Thomas A. Hooven, MD
- Assistant Professor, Department of Pediatrics
- Scholar, Richard King Mellon Foundation Institute for Pediatric Research
Education & Training
- MD, University of Michigan Medical School, 2007
- BA in Psychology, Yale University, 2001
Our research seeks to address the problem of serious bacterial infections that affect newborns. These infections can be life threatening and many are associated with long-term complications that create challenges for growing children and their families for years to come. Our group seeks to understand the molecular interactions between babies and bacteria that give rise to these infections. Why do some bacteria cause infections in newborns but rarely in older children and adults? How do babies protect themselves from the many billions of new bacteria that they encounter in the first few weeks of life? Can a better understanding of neonatal immunity help drive new treatments to reduce the burden of serious bacterial infections during this uniquely vulnerable period of life? These are the kinds of questions we seek to answer through molecular and genetic investigations of newborns, bacteria, and their interactions. One of our main areas of focus is group B Streptococcus, a Gram-positive pathobiont that can cause chorioamnionitis (infection of the placenta and the fetus), neonatal sepsis, pneumonia, and meningitis. We use a combination of bioinformatics, in vitro screens, and animal models to better understand group B Streptococcal virulence factors and the environmental signals that regulate them. Another active area of research is using advanced modeling and machine learning approaches to identify causes of necrotizing enterocolitis, a serious neonatal intestinal disease caused in part by abnormal bacterial colonization of the preterm neonatal intestine.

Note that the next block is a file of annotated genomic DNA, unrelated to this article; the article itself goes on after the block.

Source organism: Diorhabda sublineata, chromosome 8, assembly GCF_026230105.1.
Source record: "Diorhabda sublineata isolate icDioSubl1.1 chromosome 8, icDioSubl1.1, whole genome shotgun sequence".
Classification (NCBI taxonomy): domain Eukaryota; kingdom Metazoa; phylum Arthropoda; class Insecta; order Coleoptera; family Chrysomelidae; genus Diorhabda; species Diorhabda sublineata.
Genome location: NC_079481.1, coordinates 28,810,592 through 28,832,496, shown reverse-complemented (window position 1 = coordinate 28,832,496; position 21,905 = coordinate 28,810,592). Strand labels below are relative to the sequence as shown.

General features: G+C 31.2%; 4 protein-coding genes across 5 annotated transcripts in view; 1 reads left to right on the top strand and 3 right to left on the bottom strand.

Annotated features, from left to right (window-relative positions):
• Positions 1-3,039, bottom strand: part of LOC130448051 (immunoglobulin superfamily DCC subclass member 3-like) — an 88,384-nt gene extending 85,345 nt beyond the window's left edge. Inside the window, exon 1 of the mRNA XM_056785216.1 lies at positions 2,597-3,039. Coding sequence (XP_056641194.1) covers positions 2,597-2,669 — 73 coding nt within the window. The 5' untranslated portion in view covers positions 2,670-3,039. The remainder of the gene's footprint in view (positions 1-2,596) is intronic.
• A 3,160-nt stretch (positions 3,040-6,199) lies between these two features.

Hooven TA, Lin YC and Salleb-Aouissi A. 2020. Multiple instance learning for predicting necrotizing enterocolitis in premature infants using microbiome data. Proceedings of the ACM Conference on Health, Inference and Learning (ACM CHIL '20). April 2020.
Hooven TA, Bonakdar M, Chamby AB and Ratner AJ. 2019. A Counterselectable Sucrose Sensitivity Marker Permits Efficient and Flexible Mutagenesis in Streptococcus agalactiae. Appl Environ Microbiol. 85: e03009-18.
Hooven TA, Catomeris AJ, Bonakdar M, Tallon LJ, Santana-Cruz I, Ott S, Daugherty SC, Tettelin H and Ratner AJ. 2018. the Streptococcus agalactiae Stringent Response Enhances Virulence and Persistence in Human Blood. Infect Immun. 86: e00612-17.
Hooven TA, Catomeris AJ, Akabas LH, Randis TM, Maskell DJ, Peters SE, Ott S, Santana-Cruz I, Tallon LJ, Tettelin H and Ratner AJ. 2016. The essential genome of Streptococcus agalactiae. BMC Genomics. 17: 406.
Hooven TA, Randis TM, Daugherty SC, Narechania A, Planet PJ, Tettelin H and Ratner AJ. 2014. Complete Genome Sequence of Streptococcus agalactiae CNCTC 10/84, a Hypervirulent Sequence Type 26 Strain. Genome Announc. 2: e01338-14.